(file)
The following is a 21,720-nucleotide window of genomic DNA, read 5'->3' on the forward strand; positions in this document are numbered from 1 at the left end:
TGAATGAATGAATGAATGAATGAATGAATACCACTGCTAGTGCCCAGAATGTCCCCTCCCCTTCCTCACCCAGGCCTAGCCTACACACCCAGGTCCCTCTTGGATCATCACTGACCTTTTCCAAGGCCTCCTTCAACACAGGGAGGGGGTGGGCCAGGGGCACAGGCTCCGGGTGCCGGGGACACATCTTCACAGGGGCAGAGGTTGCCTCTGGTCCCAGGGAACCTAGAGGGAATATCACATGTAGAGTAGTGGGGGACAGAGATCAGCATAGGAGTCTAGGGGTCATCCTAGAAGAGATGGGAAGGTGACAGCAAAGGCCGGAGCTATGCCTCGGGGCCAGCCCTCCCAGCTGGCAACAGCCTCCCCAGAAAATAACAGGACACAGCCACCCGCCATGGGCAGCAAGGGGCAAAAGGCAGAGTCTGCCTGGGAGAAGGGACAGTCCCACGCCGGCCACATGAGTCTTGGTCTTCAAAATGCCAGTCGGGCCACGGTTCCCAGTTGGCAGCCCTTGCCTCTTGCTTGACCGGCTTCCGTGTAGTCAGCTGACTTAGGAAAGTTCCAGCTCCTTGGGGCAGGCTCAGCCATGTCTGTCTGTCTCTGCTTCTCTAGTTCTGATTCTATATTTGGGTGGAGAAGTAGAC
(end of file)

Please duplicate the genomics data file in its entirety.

The following is a 21,720-nucleotide window of genomic DNA, read 5'->3' on the forward strand; positions in this document are numbered from 1 at the left end:
TGAATGAATGAATGAATGAATGAATGAATACCACTGCTAGTGCCCAGAATGTCCCCTCCCCTTCCTCACCCAGGCCTAGCCTACACACCCAGGTCCCTCTTGGATCATCACTGACCTTTTCCAAGGCCTCCTTCAACACAGGGAGGGGGTGGGCCAGGGGCACAGGCTCCGGGTGCCGGGGACACATCTTCACAGGGGCAGAGGTTGCCTCTGGTCCCAGGGAACCTAGAGGGAATATCACATGTAGAGTAGTGGGGGACAGAGATCAGCATAGGAGTCTAGGGGTCATCCTAGAAGAGATGGGAAGGTGACAGCAAAGGCCGGAGCTATGCCTCGGGGCCAGCCCTCCCAGCTGGCAACAGCCTCCCCAGAAAATAACAGGACACAGCCACCCGCCATGGGCAGCAAGGGGCAAAAGGCAGAGTCTGCCTGGGAGAAGGGACAGTCCCACGCCGGCCACATGAGTCTTGGTCTTCAAAATGCCAGTCGGGCCACGGTTCCCAGTTGGCAGCCCTTGCCTCTTGCTTGACCGGCTTCCGTGTAGTCAGCTGACTTAGGAAAGTTCCAGCTCCTTGGGGCAGGCTCAGCCATGTCTGTCTGTCTCTGCTTCTCTAGTTCTGATTCTATATTTGGGTGGAGAAGTAGAC